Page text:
Whydah

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IN WHYDAH SOCIETY, IT’S THE MALE THAT WEARS THE “TRAIN”
With a body no bigger than a sparrow’s, the graceful PARADISE Wydah (upper right, above its modest mate) tows a flowing tail that may reach a foot in length. On the ground rests the COMBASOU, a feathered Jekyll-and-Hyde whose winter suit (left) is as plain as that of the female (right), while in summer it is clad in dressy bluish black (middle). In the center are the brilliant RED-BILLED WEAVER (left) and the ORANGE WEAVER, both of the family whose name derives from their elaborately interwoven nests.

By Alexander Wetmore
Originally appeared in the December 1938 issue of the National Geographic Magazine

This Web version COPYRIGHT 2004

Among all the weaver finches the most curious in plumage are the whydahs, in which the tail of the male is greatly elongated (Plate V). The name of this group is unusual and is subject to two interpretations. The ordinary spelling is that just given, and the name is said to come from that of the coast town of Ouidah in Dahomey, French West Africa. The Portuguese traders, however, called the birds “widows” from their long, dark trains, and they are known today as “veuve” in French, and are often called “widows” or “widow birds” in English.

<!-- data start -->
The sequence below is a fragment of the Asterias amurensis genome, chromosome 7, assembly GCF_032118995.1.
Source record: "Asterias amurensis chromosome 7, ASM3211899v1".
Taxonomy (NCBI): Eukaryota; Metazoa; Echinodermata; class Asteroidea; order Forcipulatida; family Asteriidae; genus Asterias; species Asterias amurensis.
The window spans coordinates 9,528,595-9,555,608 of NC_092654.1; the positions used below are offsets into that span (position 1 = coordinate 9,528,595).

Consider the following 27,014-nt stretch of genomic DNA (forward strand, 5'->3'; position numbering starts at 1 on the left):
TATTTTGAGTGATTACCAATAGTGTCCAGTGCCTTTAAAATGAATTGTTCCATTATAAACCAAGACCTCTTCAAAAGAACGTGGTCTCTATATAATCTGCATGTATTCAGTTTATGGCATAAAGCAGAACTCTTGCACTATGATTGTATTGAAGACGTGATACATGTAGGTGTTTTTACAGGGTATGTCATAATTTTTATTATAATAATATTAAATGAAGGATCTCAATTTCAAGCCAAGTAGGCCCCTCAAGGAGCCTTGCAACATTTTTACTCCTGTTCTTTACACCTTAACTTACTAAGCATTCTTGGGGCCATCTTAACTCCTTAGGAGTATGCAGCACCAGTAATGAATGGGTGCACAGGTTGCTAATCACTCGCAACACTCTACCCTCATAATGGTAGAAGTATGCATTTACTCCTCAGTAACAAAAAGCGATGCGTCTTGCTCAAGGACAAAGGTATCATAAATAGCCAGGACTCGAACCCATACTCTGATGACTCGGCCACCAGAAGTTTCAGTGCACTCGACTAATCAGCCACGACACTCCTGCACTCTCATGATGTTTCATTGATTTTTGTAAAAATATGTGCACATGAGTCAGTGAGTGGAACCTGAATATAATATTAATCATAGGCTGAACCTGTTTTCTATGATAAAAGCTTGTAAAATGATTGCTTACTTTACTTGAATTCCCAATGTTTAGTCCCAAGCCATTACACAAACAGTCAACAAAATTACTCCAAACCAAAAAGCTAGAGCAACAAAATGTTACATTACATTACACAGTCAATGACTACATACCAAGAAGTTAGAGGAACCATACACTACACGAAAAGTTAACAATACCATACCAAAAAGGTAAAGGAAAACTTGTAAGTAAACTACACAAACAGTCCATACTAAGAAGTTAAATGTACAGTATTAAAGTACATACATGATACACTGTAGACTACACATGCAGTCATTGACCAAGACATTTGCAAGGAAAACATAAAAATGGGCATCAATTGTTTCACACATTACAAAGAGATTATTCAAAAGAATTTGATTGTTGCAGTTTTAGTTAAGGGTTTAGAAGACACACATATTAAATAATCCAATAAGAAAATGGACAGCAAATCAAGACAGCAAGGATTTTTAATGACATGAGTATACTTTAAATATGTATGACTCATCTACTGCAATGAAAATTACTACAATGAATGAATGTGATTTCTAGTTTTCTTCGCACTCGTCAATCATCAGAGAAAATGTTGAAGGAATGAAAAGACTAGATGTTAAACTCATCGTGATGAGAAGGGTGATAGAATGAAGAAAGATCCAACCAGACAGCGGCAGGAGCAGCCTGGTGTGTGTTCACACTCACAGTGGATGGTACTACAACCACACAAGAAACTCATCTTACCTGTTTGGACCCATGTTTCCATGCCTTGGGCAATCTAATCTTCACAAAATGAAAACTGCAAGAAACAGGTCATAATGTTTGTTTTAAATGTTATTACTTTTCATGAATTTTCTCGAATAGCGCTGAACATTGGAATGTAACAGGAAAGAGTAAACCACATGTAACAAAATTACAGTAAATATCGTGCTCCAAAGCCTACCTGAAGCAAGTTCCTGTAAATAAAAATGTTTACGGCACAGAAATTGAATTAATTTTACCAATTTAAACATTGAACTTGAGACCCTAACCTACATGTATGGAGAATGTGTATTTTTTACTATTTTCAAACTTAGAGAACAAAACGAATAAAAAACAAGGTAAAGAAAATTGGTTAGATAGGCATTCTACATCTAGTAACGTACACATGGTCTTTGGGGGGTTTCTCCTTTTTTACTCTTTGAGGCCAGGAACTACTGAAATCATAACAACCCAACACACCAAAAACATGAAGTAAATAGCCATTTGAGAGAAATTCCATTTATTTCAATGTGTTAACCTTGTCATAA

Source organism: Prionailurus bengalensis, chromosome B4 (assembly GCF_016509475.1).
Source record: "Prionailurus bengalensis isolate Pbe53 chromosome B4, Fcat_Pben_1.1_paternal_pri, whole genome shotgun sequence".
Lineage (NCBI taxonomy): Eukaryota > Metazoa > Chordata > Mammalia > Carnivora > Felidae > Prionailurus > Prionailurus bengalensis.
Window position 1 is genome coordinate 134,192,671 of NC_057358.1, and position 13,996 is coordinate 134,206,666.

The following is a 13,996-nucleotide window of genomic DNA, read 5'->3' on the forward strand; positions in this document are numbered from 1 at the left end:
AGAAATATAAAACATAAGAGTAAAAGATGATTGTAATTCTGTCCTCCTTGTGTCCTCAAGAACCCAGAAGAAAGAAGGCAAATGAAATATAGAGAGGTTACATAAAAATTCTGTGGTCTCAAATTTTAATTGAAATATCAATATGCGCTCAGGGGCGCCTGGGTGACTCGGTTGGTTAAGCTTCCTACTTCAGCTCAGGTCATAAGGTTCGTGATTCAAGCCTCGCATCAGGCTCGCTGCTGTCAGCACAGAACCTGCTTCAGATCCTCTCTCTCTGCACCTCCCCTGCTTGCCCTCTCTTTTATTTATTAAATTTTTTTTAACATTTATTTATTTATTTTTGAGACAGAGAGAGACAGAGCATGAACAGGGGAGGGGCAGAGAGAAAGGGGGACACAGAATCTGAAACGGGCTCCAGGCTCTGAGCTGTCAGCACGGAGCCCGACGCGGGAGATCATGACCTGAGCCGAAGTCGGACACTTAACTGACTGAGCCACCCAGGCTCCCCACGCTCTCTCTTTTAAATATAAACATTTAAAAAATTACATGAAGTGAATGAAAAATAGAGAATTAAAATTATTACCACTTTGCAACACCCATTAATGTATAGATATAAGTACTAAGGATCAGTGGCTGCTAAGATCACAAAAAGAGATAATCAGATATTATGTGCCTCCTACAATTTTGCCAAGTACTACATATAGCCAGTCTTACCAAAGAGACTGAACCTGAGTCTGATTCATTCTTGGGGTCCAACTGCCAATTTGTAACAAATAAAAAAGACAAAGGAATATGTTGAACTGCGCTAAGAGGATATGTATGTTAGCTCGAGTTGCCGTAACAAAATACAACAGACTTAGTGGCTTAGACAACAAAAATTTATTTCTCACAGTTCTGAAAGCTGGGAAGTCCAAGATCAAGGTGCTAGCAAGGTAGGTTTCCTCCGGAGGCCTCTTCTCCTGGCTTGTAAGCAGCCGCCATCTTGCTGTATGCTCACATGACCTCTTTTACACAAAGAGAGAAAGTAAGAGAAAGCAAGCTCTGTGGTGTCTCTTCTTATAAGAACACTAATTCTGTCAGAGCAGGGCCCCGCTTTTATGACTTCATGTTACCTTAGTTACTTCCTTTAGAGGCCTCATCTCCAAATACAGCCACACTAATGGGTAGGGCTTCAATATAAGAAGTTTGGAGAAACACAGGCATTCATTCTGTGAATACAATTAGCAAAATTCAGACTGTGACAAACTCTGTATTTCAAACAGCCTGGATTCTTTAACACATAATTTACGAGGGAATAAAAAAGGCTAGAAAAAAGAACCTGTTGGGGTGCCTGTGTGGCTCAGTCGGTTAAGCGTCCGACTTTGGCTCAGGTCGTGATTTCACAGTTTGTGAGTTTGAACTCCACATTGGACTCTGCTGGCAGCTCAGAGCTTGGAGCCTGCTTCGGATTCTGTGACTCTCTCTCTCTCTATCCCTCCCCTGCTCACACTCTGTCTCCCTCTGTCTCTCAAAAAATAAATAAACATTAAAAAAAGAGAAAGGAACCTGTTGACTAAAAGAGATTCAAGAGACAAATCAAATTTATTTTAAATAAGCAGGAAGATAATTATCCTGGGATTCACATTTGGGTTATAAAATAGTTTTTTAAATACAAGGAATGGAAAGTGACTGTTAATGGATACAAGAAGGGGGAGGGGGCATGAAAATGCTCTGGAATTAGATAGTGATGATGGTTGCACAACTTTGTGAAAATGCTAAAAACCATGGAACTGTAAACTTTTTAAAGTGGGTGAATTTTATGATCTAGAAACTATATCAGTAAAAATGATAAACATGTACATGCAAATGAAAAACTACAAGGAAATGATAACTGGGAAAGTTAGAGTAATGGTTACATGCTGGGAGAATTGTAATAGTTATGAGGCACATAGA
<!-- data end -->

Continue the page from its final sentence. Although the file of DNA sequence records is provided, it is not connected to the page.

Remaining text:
While whydahs are kept sometimes in cages, they are at their best in aviaries, where the handsomely decorated males can be seen to advantage. Among the various species the paradise whydah (Steganura paradisaea), shown in Plate V, is one of the best known. The tail in the male has two pairs of feathers with extraordinary development. The central pair has the base broad and the tips extended as slender filaments, while the second pair is much elongated. In both the feathers are turned until what would normally be the lower surfaces of each pair are applied to the adjacent plumes so that the tail is curiously flattened from side to side. The longer feathers may be a foot in length.

These decorations are confined to the males, as females and immature males are streaked, sparrowlike birds with the tail short, as in most species of this group. In a native state the paradise whydah has a wide distribution in Africa.

The giant whydah (Diatropura progne) of eastern and south- ern Africa is nearly as large in body as a red-winged blackbird, and the streaming tail feathers are eighteen inches in length. It is one of the most showy of aviary birds. Each male has favorite perches where he sings a sibilant song and flutters his wings in display, showing his red shoulders in brilliant contrast with his black wings and body.

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